Craft Beer New Kids, No More:
So, after two years of struggling with supplies, regulations, licenses, and the always constant outflow of money, you finally open your brewery. Congratulations! You’re the new kid in town! If you’ve done your marketing homework correctly, local media are knocking on your door to publish your story. You’ve received constant calls and emails from beer distributors, bars, and restaurants wanting to get your beer on tap. Twitter and Instagram are abuzz with pictures and good reviews. But six months later, the spotlight fades. Now what?
In this five-part series, we ask local New York breweries what happens when the spotlight has dimmed, the fanfare has quieted, and the not-so-newsworthy hard work of running a business begins. This week, we talk to Yonkers Brewing Co. co-founder, Nick Califano.
How are your relationships with those first restaurants, bars, and distributors when you opened compared to now? Do they continue to support you?
(Nick): Bars and restaurants are very eager to be a part of “the next best thing.” Luckily, we have been embraced by our local bars and restaurants not only in the beginning, but throughout our two years in the market. It’s easy to “talk the talk,” to get on the shelves and on the taps in the beginning, but it’s that “walking the walk” that keeps you there. We work for their support every day and have produced high quality beers that people enjoy and will hopefully continue to enjoy for years to come.
How important is social media to a small brewer—being engaged with your customer? Is it possible to be too engaged?
Engagement is a top priority, and we consider it one of the perks of being a growing business. We are lucky enough to have the ability to get to know our customers via social outlets. We try and create personal connections with our consumer base so they view us as an entity beyond “just a craft brewery.” Social media allows us to get to know the consumers and allows the consumers to get to know us, so make sure you get to know us on Facebook, Instagram, and Twitter
Events are a large part of getting your brewery recognized at the beginning. Do you continue to attend them? Does the cost factor and return-on-investment become bigger concerns now that you are more established?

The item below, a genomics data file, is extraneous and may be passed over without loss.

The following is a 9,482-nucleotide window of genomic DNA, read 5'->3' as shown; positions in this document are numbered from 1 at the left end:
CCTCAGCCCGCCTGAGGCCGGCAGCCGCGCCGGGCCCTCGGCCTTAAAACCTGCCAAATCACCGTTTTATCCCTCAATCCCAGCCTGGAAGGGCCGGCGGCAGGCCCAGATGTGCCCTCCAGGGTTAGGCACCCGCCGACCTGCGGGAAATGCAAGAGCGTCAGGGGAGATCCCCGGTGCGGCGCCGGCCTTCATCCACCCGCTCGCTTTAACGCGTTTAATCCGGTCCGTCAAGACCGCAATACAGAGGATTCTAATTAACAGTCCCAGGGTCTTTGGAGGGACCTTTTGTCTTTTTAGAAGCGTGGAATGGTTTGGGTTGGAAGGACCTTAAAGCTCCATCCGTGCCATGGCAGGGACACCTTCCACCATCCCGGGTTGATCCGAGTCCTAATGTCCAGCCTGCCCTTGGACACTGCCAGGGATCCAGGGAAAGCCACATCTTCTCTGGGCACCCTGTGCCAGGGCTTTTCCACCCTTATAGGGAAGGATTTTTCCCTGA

Events are essential in building your brand. We take advantage of most events in our local market as well as peripheral markets we expect to break into in the near future. We have stayed on the event path as we are firm believers in the value of face-to-face marketing. It’s not too often you get to lead a customer through the intended experience of your product. The investment mounts in both time and product, but we still believe it’s all worth it.
How do you balance your current brewing situation and your future expansion needs?
What’s balance? (Laughs) It’s hard to imagine a true balance between current needs and future needs. It’s very easy to get caught up in tomorrow and forget about the sales needed today to get you there. We work hard every day to build the foundation for tomorrow. Sure, we think about our growth constantly and are always planning the next steps, but you have to stay grounded and take it one day at a time. Plus, it helps when you have a good business partner so you can split the focus!
What is the most important thing for your business right now?
Our community is the most important thing to us right now. They have been our biggest fans throughout this whole process. They see the power of a small business like ours and how it can jump start our neighborhood and our city, and they have championed the brand like no other. They are our biggest cheerleaders and without their support we would not be where we are today.
Thanks, Nick! We’re behind you 100%!
Next time, we talk to Barrage Brewing.